Turning your home into the ultimate identity statement

As recent reports reveal that people are now only moving to a new house on average twice after their first purchase, as opposed to four times, we see homeowners taking to renovation and interior design projects instead as a way of adding their own unique stamp on their properties.

New research conducted by the Wood Window Alliance (WWA) highlights the emergence of homeowners taking real control of their homes and becoming their own interior designers keen to display their properties to the wider world.  With the popularity of social media channels such as Pinterest and Instagram at an all-time high it has never been easier to turn a house from a blank canvas into a reflection of our very own character.

Our possessions make a statement about us and our home, the largest and most visible possession we are likely to own, and can become an extension of our personalities – from the colour of the front door to the types of windows we choose to install.

66% of homeowners believe that the home is a direct expression of their personality. Synthetic materials are on their way out of our homes thanks to the much-publicised drive to cut down on the use of plastics in our everyday lives.  It certainly makes a public statement about our desire to live more sustainable lives and one in four (23%) homeowners are planning to decrease the amount of plastic in the home this year.

Bill Wallsgrove, expert in colour psychology and advisor to The Design Council, said:

“People are becoming much more experimental with their home design. They want their homes to look good for not only visiting guests but for photos that will inevitably be shared online.  Holidays and the popularity of home improvement TV programmes, often spark the initial inspiration, which can then be further researched online.  Previously we relied on professional designers but with the abundance of materials and resources available from brands and individuals online it’s given us much more confidence to tackle some of this ourselves.  This allows people to truly express themselves through their home design and decoration.”

Over a third (39%) of homeowners wish they were able to change the look of their home more often and unlike clothes or the latest must-have electronic items, in the home we’re three times more likely to adapt the latest trends to our own personal tastes for a more individual look.

While some may opt for larger remodelling projects, whether to make space for expanding families or to ensure they have a personalised living space that works for their lifestyle, sometimes a simple redecoration is enough to create a unique look that shows off our individuality. A lick of paint can create statement features in an otherwise bland space.  But it doesn’t just need to be the walls –  painted timber doors and window frames can have a strong impact on the aesthetic of a room while also speaking volumes about our inner style.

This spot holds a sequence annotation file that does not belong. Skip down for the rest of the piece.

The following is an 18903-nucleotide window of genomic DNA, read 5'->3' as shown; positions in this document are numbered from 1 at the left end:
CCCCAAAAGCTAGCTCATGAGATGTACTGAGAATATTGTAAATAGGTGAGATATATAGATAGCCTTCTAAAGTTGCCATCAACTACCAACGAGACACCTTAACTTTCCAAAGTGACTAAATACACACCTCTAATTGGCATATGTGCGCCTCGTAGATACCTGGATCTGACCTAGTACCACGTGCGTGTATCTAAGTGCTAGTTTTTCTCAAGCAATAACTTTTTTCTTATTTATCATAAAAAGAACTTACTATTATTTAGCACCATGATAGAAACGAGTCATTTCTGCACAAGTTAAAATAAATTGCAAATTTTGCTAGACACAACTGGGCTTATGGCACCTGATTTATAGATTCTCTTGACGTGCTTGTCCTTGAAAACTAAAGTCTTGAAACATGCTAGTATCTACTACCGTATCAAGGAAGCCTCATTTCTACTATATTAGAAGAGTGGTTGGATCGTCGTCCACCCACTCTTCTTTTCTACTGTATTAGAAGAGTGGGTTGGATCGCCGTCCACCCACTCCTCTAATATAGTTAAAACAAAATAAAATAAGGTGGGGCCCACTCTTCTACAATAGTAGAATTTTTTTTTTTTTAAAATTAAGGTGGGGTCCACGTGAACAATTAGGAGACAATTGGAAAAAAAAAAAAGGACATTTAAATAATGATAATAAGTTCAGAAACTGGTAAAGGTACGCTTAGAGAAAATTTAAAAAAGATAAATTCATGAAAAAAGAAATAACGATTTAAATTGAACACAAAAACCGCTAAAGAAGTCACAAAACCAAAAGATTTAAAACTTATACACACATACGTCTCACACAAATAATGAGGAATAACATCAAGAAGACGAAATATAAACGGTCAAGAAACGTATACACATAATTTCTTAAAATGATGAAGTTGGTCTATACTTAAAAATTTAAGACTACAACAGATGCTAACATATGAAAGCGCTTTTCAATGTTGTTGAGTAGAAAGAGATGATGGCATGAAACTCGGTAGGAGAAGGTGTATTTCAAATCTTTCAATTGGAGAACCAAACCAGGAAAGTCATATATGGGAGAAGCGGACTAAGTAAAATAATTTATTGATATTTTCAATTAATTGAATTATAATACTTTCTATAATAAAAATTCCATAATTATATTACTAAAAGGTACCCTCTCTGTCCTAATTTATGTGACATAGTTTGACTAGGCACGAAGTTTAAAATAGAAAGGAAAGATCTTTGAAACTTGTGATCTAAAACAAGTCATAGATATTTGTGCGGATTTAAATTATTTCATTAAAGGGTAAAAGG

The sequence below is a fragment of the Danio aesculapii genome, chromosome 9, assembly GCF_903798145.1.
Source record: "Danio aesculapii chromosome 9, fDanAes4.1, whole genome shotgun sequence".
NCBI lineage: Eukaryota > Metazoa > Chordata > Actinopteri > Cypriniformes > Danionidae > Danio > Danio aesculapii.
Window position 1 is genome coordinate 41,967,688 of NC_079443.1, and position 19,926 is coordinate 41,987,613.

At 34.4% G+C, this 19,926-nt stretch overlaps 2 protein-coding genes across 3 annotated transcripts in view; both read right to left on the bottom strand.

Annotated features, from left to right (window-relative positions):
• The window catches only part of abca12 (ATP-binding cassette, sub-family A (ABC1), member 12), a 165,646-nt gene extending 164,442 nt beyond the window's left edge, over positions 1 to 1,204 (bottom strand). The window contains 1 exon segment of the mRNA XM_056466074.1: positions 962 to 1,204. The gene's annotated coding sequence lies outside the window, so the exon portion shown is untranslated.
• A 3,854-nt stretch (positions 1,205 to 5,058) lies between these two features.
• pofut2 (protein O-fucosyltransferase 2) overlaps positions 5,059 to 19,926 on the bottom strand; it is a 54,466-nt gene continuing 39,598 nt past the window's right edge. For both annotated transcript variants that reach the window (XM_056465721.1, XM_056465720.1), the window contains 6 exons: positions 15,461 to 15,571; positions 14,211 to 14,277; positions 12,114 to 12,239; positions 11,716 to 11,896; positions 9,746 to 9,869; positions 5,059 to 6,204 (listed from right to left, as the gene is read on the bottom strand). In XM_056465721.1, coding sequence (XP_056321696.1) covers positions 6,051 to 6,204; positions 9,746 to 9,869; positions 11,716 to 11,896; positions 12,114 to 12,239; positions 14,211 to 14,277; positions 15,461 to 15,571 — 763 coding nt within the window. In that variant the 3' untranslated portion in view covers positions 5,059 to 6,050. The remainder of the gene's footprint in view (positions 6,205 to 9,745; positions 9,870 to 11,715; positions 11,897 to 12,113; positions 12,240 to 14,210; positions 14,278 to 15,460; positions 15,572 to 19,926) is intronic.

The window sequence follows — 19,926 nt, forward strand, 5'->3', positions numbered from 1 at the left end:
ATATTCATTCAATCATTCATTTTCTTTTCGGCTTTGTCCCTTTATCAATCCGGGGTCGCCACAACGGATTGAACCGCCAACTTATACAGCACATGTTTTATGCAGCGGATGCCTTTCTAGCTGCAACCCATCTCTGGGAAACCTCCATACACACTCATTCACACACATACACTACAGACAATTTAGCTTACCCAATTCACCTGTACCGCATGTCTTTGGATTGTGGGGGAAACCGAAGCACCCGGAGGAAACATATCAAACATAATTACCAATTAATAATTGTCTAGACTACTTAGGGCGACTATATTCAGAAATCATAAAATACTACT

The online world and presence of social platforms now means that what goes on behind closed doors is no longer private. Our homes and interior design choices are no longer just reserved for visiting guests and people are showcasing their dwellings online with pride, with tags such as #homesweethome being included in over 23 million posts.

So, with the appearance of the home and its features now more important the ever the quality of the products we use, both aesthetically and in performance, needs to be high.  As we allow more and more people to see both the outside and inside of our homes we want them to appreciate the quality and its direct association with ourselves.  Windows are an excellent example.  Public perception, which until recently hadn’t kept up with the advancements in the technology of timber window frames, is now starting to shift making the use of high quality timber frames set to be a popular choice this year.

Tony Pell, Chairman of the Wood Window Alliance said:

“It’s no surprise that we’re becoming increasingly connected to our homes, with the rising costs of property meaning we are taking care of our homes more and more. It’s interesting to see just how many people express themselves through the space around them, and the rise of the younger, millennial generation turning their homes into their own space which reflects their personality.

 “We are now seeing houses built with higher quality materials for a more impressive effect as homeowners open their houses, and therefore themselves, up to judgement from the world around them. This includes the increasing use of beautiful timber window frames as people recognise they are as aesthetically beautiful as they are durable, efficient and technologically advanced.”

For more information about the Wood Window Alliance or to read the full Windows of the World report visit www.woodwindowalliance.com